The Secretary-General is encouraged by the recent affirmations by Prime Minister Netanyahu of his commitment to “the idea of a sustainable two-State solution”, but notes that this must be translated into actions. This includes a halt to sensitive and unilateral activities in the West Bank, including settlements, that could prejudice a final status agreement or prevent the establishment of a viable, contiguous Palestinian State. That message was reaffirmed by major donor countries at the meeting of the Ad Hoc Liaison Committee for assistance to the Palestinians held in Brussels on 27 May.
The Secretary-General welcomes the measures taken by Israel to ease some restrictions on Palestinians in the West Bank and Gaza, in particular during the Muslim holy month of Ramadan, although some have been revoked in response to repeated rocket fire from Gaza. He encourages Israel to sustain and expand those confidence-building measures, which enable the legitimate movement of people and goods in and between Gaza and the West Bank, including East Jerusalem, and improve the quality of life of Palestinians.
The security situation in the West Bank, including East Jerusalem, remained tense. A total of 186 Palestinians, including 28 children and two women, were injured. Five members of the Israeli security forces were also injured. The Israeli security forces conducted approximately 400 search-and-arrest operations, resulting in the arrest of 510 Palestinians.
In three separate incidents, on 20 May, 10 June and 14 June, three Palestinian men were shot and killed by the Israeli security forces. First, a man was killed when an Israeli military Jeep overturned during an operation to arrest suspected militants. The second incident occurred as a result of clashes with Israeli military forces. The third man was killed after ramming his vehicle into two Israeli policewomen.
On 19 June, a Palestinian shot at an Israeli vehicle travelling near a West Bank settlement close to Ramallah, killing one Israeli civilian and injuring another. While claims of responsibility have not been confirmed, some Palestinian factions, including Hamas, praised the attack, which the United Nations immediately condemned. On 22 June, an Israeli policeman was critically wounded when he was stabbed at the Damascus Gate in Jerusalem. The attacker also remains in a critical condition after being shot by the policeman. In total, six members of the Israeli security forces were injured.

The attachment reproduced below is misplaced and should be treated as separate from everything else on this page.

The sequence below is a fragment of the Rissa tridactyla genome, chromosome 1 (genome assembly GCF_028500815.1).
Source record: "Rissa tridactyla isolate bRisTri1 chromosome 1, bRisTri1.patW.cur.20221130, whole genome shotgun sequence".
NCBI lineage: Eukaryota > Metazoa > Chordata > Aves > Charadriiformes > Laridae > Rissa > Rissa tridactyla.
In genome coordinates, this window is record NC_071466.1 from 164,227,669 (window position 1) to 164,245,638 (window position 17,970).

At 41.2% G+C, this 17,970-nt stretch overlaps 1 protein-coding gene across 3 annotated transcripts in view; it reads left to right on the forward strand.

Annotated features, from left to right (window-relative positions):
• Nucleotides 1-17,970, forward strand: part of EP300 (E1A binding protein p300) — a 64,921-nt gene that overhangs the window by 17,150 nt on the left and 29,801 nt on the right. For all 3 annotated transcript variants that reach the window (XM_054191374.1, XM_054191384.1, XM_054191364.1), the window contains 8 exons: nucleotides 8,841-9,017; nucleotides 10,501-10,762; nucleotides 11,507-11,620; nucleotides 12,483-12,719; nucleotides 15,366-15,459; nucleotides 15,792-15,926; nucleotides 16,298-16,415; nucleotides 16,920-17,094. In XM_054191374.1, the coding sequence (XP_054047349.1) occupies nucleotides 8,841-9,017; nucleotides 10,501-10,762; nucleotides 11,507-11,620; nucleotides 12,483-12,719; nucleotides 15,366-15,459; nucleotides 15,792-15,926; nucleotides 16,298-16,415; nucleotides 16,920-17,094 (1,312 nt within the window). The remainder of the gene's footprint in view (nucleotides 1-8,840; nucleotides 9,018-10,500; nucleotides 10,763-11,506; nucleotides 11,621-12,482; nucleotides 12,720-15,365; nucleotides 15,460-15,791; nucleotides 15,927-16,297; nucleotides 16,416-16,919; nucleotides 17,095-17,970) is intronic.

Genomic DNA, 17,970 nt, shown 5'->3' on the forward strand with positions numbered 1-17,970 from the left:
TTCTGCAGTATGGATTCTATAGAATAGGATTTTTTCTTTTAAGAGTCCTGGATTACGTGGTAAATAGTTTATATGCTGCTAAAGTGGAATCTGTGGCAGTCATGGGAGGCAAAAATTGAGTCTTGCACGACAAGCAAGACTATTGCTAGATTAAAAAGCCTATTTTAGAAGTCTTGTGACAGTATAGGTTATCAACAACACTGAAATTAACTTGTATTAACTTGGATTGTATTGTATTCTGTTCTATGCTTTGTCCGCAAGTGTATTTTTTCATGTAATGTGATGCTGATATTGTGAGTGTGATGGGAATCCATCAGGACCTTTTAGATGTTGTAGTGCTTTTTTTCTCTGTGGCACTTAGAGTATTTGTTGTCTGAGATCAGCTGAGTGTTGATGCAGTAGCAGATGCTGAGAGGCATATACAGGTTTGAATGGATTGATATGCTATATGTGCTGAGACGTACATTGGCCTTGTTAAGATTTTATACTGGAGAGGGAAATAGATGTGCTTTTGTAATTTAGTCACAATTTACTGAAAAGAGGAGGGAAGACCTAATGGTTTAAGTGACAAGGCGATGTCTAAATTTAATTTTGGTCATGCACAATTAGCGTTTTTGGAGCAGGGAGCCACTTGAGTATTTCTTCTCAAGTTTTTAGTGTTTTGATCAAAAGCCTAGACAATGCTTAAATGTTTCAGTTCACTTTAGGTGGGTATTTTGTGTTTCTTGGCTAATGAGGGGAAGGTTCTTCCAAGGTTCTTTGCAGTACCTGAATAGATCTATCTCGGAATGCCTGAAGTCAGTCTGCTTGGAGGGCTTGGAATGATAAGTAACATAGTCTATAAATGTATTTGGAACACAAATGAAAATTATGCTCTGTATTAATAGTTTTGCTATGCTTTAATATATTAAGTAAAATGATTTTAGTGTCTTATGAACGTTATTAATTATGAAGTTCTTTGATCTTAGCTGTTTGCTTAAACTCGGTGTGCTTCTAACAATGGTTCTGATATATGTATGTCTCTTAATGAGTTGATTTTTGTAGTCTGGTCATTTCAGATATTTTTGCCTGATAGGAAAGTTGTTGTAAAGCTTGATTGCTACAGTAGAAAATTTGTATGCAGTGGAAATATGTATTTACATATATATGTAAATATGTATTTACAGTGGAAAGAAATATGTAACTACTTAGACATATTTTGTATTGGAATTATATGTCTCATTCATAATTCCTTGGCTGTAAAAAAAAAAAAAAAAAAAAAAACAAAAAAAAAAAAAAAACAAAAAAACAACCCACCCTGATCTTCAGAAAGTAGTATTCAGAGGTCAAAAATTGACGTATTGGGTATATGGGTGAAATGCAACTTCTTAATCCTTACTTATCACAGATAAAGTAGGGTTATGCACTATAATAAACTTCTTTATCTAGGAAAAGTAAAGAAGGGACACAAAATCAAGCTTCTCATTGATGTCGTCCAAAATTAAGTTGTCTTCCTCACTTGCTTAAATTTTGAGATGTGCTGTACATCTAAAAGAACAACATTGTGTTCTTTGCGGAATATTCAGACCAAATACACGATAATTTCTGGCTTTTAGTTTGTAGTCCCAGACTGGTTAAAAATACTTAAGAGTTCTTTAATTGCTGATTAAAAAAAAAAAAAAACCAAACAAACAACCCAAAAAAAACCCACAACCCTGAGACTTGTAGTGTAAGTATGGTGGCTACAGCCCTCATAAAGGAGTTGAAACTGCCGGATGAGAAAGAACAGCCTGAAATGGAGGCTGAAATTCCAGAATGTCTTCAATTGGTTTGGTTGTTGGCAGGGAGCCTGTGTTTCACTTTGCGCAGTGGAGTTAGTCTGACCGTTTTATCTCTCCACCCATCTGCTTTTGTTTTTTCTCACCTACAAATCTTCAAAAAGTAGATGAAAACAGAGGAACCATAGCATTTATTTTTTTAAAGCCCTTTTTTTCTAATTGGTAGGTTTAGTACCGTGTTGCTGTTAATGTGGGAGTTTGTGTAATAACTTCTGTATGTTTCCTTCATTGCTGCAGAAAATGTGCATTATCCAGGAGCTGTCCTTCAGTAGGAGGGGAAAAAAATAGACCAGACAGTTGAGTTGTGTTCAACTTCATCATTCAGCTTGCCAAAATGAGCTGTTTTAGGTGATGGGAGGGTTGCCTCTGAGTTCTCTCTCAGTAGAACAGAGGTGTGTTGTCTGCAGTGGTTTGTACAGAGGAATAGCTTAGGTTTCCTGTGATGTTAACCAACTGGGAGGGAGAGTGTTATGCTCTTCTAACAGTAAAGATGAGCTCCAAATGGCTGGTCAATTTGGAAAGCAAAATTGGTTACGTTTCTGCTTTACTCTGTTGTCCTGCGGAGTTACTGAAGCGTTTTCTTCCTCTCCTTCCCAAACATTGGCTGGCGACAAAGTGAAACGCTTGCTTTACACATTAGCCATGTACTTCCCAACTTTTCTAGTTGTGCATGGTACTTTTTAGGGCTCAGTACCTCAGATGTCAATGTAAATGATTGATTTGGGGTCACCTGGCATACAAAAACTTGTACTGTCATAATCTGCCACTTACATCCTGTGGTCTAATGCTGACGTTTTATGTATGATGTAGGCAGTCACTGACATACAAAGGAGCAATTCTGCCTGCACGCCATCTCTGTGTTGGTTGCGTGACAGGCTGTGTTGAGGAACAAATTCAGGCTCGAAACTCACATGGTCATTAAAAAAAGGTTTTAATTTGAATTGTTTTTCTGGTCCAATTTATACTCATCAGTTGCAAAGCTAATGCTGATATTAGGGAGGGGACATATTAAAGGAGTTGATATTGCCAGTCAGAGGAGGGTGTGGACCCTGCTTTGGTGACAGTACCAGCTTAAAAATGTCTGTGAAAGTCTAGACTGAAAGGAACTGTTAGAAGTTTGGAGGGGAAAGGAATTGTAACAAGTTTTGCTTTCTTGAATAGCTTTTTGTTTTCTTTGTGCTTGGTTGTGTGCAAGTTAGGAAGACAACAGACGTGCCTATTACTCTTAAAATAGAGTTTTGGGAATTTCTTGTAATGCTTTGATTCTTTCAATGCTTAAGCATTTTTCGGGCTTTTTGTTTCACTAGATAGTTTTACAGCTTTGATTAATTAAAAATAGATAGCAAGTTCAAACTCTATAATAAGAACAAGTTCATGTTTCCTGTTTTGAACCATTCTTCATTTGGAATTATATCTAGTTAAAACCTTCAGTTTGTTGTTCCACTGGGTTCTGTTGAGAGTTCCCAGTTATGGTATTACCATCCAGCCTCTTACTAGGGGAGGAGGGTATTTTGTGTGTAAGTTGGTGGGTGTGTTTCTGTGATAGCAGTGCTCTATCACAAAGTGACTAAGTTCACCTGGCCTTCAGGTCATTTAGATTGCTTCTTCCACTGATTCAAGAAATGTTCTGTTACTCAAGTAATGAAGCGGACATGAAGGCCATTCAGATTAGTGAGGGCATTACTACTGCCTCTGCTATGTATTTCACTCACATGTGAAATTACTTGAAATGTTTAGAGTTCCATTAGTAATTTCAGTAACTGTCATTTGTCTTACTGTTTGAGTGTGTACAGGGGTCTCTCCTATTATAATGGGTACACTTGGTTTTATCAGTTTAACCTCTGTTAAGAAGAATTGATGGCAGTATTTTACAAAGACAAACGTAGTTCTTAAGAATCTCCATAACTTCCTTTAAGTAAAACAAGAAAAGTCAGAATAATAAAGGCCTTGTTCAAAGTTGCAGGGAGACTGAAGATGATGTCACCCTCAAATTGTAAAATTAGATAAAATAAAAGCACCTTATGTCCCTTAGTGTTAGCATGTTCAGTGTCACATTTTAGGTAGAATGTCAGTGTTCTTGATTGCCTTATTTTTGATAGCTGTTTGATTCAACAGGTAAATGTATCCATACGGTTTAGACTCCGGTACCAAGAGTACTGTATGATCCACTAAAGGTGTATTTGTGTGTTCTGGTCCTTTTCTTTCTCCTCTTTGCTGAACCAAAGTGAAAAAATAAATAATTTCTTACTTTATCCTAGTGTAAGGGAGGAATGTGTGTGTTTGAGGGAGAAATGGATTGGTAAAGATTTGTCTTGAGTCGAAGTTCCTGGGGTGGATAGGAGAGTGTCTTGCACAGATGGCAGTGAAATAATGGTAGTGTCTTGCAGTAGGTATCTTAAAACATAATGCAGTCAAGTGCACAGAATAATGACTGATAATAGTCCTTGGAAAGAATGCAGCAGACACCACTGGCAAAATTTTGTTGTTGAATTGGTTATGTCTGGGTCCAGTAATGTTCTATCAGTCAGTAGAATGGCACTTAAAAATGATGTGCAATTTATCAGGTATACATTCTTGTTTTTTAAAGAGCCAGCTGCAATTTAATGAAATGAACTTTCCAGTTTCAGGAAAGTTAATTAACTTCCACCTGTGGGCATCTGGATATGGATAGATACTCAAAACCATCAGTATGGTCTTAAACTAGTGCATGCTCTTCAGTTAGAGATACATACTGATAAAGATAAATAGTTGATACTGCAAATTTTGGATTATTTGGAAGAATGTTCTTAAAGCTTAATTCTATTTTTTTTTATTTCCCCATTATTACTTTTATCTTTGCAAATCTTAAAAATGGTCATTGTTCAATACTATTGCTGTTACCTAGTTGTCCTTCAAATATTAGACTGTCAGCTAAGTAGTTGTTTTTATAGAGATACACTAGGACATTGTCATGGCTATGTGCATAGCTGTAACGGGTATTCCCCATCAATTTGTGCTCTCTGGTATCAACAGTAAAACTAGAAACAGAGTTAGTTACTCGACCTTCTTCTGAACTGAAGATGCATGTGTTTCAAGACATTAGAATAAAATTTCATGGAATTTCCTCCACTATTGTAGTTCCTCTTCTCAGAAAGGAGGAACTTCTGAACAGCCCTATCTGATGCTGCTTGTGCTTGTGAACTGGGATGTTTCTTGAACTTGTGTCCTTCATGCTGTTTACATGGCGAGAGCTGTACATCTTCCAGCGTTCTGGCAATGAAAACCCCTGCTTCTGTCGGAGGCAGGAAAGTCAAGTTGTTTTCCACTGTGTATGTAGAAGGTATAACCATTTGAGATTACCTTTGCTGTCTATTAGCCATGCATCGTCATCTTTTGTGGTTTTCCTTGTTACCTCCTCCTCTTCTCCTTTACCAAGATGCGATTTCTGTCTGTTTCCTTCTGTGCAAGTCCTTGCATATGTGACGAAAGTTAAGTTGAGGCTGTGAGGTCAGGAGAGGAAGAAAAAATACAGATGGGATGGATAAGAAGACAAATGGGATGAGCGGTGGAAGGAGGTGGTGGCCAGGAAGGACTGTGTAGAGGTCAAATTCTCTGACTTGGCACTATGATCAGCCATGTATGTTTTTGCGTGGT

The Secretary-General remains deeply concerned about the situation of Palestinian prisoners in Israel, notably those in administrative detention, including Khader Adnan, detained since 8 July 2014, who has now been on hunger strike for 51 days. The Israeli Government’s decision on 14 June to reintroduce draft legislation to permit the force-feeding of prisoners on hunger strike under certain conditions would, if approved by the Knesset, contravene international standards.
The demolition of homes and structures in the West Bank has also continued. This month, 52 structures, including 17 residences, were demolished, leading to the displacement of 29 Palestinians, including 17 children. On 9 June, the Israeli High Court of Justice rejected a petition to restore planning authority to Palestinian villages in Area C of the West Bank. The planning and zoning system as it stands makes it virtually impossible for Palestinians to build on or develop their land in Area C.
I reiterate our concerns over the fate of 7,000 Palestinian Bedouin and herders in 46 residential areas of the West Bank, who may be at risk of forcible transfer as Israel advances its plan to relocate these communities to three sites in Area C. The plan may be linked to settlement expansion in the El area and others, which would seriously jeopardize the two-State solution.
In the Gaza Strip, the desperate situation was exacerbated by a number of security incidents. During the reporting period, 10 rockets were fired by Palestinian militants from Gaza, thankfully without casualties or damage. The Secretary-General has publicly condemned those incidents. A further 11 rockets were test-fired towards the sea. The Israeli security forces responded by conducting 11 air strikes on militant sites in Gaza, again without resulting in injuries. Concerns are also mounting in relation to internal divisions within Gaza, including a potential developing threat from militant salafist individuals or groups. On 2 June, Hamas security forces reportedly killed a salafist accused of firing rockets at Israel and arrested a number of others suspected of carrying out those attacks. The Israeli security forces shot and injured 12 Palestinians. I call on Israel to implement measures to minimize incidents that result in injuries in the access-restricted areas on land and at sea.